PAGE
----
After 12 persons were killed in widespread violence during the West Bengal Panchayat election a day ago, post poll clashes continue to rock parts of the state on Tuesday.
The state administration, however, claimed only six of those deaths were poll-related, State Election Commission (SEC) said.
"According to the report received from the state administration, 12 deaths are reported on the polling day on Monday. Among them six are poll-related deaths, while the rest were due to different reasons," SEC Secretary Nilanjan Shandilya told IANS.
A few vehicles were also vandalised and torched.
Sporadic incidents of violence took place in South and North 24 Parganas and Nadia districts late on Monday.
The single-phase rural polls in the state on Monday saw large scale violence and clashes between opposing political outfits throughout the day even as more than 60,000 armed personnel and 80,000 civic volunteers were deployed to guard close to 58,000 polling booths.
As the day progressed, reports of clashes, booth capturing, vandalising of ballot boxes and rigging were received from pockets of South and North 24 Parganas, North Dinajpur, Nadia, West Midnapore and Cooch Behar districts.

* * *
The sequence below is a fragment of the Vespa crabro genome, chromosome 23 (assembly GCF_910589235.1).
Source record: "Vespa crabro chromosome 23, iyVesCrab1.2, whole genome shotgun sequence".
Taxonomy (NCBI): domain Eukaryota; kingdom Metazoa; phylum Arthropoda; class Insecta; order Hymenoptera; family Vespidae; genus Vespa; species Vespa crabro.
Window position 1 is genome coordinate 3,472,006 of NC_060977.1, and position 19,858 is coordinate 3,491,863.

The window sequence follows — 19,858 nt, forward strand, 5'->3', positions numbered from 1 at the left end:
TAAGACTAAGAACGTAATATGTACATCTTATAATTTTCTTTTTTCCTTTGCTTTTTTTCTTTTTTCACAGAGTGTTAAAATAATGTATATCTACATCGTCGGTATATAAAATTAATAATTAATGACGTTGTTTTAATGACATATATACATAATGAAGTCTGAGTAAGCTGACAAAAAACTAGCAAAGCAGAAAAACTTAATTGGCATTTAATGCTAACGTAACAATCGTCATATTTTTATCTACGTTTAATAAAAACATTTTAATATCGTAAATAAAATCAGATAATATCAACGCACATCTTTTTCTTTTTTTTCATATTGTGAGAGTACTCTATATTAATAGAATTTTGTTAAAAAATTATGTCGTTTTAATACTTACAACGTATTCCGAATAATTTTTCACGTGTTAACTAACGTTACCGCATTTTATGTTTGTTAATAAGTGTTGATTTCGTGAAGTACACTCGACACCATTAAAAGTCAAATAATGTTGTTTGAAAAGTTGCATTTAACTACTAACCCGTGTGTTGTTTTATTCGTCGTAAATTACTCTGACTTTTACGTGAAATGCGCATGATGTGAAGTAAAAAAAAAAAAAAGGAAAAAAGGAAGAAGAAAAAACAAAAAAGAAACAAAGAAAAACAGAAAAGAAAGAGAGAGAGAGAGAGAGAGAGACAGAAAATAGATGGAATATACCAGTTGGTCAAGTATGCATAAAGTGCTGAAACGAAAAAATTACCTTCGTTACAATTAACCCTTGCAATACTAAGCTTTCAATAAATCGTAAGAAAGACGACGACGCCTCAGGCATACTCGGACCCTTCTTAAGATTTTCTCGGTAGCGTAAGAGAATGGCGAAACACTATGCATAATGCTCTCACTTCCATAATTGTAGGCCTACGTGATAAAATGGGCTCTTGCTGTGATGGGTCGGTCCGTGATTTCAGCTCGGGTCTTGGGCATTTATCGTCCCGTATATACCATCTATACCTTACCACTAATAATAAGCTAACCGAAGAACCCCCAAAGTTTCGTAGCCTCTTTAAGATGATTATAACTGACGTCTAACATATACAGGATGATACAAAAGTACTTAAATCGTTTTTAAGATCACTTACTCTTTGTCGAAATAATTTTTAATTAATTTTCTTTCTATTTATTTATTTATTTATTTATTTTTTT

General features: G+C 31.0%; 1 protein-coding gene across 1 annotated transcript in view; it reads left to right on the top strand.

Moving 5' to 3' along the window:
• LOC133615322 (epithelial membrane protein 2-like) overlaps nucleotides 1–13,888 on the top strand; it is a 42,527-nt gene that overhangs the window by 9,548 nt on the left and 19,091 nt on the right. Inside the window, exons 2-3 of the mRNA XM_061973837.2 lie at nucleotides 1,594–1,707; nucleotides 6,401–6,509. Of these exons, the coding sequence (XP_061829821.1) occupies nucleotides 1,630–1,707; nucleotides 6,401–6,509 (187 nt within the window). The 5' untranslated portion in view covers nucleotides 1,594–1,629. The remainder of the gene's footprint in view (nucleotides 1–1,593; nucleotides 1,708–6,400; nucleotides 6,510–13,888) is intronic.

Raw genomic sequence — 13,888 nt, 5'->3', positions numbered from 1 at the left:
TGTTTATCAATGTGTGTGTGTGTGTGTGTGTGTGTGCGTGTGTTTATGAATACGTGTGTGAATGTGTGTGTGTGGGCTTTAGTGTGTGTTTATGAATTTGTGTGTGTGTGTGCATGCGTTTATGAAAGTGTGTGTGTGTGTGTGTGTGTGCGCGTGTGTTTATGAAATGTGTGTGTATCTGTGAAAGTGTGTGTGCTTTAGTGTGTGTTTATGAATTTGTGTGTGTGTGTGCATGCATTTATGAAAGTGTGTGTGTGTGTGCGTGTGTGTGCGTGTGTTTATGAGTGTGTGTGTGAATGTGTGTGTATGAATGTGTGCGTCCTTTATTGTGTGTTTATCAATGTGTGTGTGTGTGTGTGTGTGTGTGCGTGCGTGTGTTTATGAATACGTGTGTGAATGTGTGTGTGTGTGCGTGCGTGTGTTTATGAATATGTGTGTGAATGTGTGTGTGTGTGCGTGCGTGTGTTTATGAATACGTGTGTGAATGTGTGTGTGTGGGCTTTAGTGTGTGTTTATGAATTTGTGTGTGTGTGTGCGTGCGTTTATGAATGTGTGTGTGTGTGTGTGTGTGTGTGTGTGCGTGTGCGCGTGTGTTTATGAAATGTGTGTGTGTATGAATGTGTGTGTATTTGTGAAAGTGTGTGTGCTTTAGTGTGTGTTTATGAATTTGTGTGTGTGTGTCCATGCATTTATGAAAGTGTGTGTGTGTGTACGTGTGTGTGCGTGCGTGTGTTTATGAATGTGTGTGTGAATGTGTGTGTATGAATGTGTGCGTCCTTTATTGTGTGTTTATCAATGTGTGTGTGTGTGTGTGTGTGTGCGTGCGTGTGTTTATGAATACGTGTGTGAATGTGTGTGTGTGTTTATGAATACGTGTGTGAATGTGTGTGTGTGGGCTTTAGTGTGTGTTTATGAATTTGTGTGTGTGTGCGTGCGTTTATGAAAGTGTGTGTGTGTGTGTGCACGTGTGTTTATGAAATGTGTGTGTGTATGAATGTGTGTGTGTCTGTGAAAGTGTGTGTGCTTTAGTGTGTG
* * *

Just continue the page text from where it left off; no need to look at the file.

In several places, gun-toting goons attacked policemen on duty at polling premises, leaving at least two police officers severely injured. Several attempts to rig the election process were also reported across the state as miscreants poured water into ballot boxes or set them on fire.
Additional Director General of West Bengal Police Anuj Sharma on Monday said Trinamool activist Arif Ali Gazi died in poll-related violence in South 24 Parganas while two other workers of the party died in Nadia.
The opposition parties accused the Trinamool Congress of orchestrating unprecedented terror on the polling day and alleged the SEC and state administration completely failed to conduct a free and fair election.
Representatives of CPI-M held a protest demonstration outside the SEC office on Monday evening demanding an answer from the poll panel about the adverse situations across the state.
The state's ruling Trinamool Congress, however, claimed that the people were able to exercise their democratic rights and said the situation was well handled barring a few isolated incidents.
Voting for the rural bodies in West Bengal was to be held on May 1, 3 and 5, but as the nomination process started in April, it was rescheduled to May 14 by the SEC following a Calcutta High Court order to extend the nomination deadline and announce a fresh polling date.
(This story has not been edited by Business Standard staff and is auto-generated from a syndicated feed.)